The business environment tends to perpetuate the myth that creative or innovative  thinking is for the chosen few. In our information-overloaded lives we tend to ask our people to use the logical, analytical and rational ‘left-brain’ labelled functions. And from childhood we are taught to create lists, to prioritise by numbering, to join the dots, to think ‘logically’, to focus on results, to seek an outcome, to follow the sequence, to take linear notes… the list goes on.

It’s also a fact that, for many of us, it’s not often that we are asked, allow ourselves -- or are allowed by our work situation -- to think creatively. And when we are, it’s no surprise that many of us feel that this is something out of the ordinary and perhaps beyond our grasp.

I believe that creativity and inclusion go hand-in-hand because it is flexibility and creativity that make possible inclusive ways of working. So what are inclusive ways of working? Well first and foremost it’s not everyone doing the same thing in the same way. Of course, there are behaviours that help guide our actions, but inclusion comes about through acceptance of diversity and non-conformity. If we are afraid or unable to be different, to relate our work in our own way, then we will be less able and willing to appreciate and develop the abilities of the people around us.

The challenge I’m giving myself – and you -- is to take a creative or innovative approach to situations both at work and at home.  That doesn’t just mean being different, but being different and better……so let’s mind the gap

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Can manners make us more innovative?

  • The top meeting etiquette blunder is multi-tasking whilst in face-to-face meetings.

As discussed in my previous post “What will your working environment look like in 10 years?” the business environment is set to change rapidly in the coming years. Many people have already seen some changes in their workplaces with technology such as WebEx and TelePresence enabling virtual workplaces. There are many financial, business and environmental benefits to these technologies, but one of the side-effects that seem to be appearing is bad business etiquette. Read More »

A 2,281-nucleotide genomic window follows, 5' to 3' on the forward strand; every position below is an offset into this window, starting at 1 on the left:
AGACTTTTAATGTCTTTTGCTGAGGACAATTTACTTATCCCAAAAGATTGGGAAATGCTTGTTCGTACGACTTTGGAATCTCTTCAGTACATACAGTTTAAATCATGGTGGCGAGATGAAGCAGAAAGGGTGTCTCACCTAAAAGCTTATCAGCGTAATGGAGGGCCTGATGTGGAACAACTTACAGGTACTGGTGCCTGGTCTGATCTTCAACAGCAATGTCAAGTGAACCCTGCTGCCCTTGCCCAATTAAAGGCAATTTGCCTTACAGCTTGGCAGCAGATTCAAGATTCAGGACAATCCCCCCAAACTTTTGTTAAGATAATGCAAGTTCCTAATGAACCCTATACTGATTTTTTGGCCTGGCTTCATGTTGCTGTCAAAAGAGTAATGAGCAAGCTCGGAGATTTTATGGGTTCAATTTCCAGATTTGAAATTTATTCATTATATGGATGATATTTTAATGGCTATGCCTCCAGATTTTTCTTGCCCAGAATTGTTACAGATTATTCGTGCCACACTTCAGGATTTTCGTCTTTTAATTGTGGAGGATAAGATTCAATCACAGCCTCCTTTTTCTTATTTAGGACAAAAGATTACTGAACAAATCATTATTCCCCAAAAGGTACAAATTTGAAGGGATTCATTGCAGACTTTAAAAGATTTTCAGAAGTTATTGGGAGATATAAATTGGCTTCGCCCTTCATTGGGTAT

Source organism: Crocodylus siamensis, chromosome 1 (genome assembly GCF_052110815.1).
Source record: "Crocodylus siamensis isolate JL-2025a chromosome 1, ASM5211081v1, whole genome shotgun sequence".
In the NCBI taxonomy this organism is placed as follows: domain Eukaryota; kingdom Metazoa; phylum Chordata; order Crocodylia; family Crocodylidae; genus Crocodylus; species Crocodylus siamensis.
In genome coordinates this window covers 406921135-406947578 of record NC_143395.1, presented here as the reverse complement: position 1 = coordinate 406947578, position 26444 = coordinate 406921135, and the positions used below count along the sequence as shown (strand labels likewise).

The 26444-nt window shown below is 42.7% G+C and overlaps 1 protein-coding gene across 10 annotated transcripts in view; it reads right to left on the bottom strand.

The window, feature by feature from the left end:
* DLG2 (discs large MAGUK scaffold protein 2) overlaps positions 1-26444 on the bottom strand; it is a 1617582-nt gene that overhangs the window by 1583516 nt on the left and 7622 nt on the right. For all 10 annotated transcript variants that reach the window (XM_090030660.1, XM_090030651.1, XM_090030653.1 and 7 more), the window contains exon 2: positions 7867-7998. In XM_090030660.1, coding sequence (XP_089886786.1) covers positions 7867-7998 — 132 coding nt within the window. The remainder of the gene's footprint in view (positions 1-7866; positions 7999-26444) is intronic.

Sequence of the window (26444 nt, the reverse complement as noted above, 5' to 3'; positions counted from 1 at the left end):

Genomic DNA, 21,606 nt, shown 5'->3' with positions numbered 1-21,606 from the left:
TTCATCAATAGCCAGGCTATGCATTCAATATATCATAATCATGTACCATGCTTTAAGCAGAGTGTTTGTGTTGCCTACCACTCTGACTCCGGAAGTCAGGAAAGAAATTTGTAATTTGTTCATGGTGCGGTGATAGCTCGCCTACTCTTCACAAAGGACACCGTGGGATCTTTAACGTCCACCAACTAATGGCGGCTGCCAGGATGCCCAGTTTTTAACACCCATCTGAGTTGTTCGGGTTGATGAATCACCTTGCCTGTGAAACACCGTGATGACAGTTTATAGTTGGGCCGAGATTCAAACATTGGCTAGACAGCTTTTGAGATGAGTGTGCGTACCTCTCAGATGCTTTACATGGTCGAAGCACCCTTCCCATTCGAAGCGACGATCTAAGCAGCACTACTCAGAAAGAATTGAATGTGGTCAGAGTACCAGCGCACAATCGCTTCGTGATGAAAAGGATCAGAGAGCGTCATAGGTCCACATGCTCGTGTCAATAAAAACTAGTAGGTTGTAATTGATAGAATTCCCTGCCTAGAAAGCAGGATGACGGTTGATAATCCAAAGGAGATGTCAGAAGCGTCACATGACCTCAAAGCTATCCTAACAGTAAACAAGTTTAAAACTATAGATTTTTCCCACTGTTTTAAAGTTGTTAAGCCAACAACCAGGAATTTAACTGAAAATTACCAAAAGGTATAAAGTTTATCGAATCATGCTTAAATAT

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Vive la difference!

I was listening to the radio the other week and heard a piece that made me stop and think about the judgments we make.  A British journalist was talking about his experiences of living in Paris for the last 14 years.

He described several of his favourite areas of the city, which despite being immediately adjacent to the tourist hotspots, were passed by or missed by visitors.  Other favourites were unique and beautiful areas in the suburbs – unfairly referred to as the ‘dreaded Banlieues’ – that were largely avoided by Parisians themselves despite being within easy reach.

He described visiting each of them as stepping into ‘a completely different world’. And it was that phrase in particular that made me stop and think. Is it perhaps the fear of choosing a different route that kept the tourists from straying from the familiar and well-worn routes? Are ‘labels’ and preconceptions about the suburbs keeping the Parisians in their comfort zones?

It struck him – and me too -- that tourists and Parisians alike could be missing out on the most wonderful experiences by not opening their minds to the possibility of stepping outside their comfort zone, and made me question some of my own perceptions preconceptions of areas of I wouldn’t choose to visit.

This got me thinking about how much we all rely on our ‘comfort zones’ whilst at work. To illustrate my point, consider how many of the thousands of decisions made every day are precisely defined in a policy or procedures manual…  I’d guess that the answer is relatively few. So what is it that ‘guides’ us? A large part of the answer must be our values – ‘how we do things around here’. But I also suspect that our ‘comfort zones’ have a strong influence.  These are the things that help us intuitively sense what direction we will “lean” when we make each decision.

So whether it’s how we run meetings and how we recruit, or who we invite to meetings and who we recruit, is the lure of the familiar, the easy, and the ‘accepted’ holding us back at times? Do we overlook and even avoid those ‘different worlds’?  Do we forget that different people – whether it’s different ages, gender, ethnicity, experiences, values, knowledge or whatever -- bring different perspectives, values and thinking to the table.

Of course, I understand there are often good reasons for sticking with what’s familiar to us. It’s usually easier and doing so can stop us from doing something stupid or reckless for example. But I believe there are equally good reasons for discovering the different, for moving out of our comfort zone, extending ourselves and challenging our own preconceptions.  Because not doing so might stop us from experiencing those new, different and at times better views. And any organisation that doesn’t push itself to experience these things will limit its capacity for innovation.

I’m not advocating that we throw caution to the wind, just that we push ourselves to consider le different as an opportunity, and not a threat.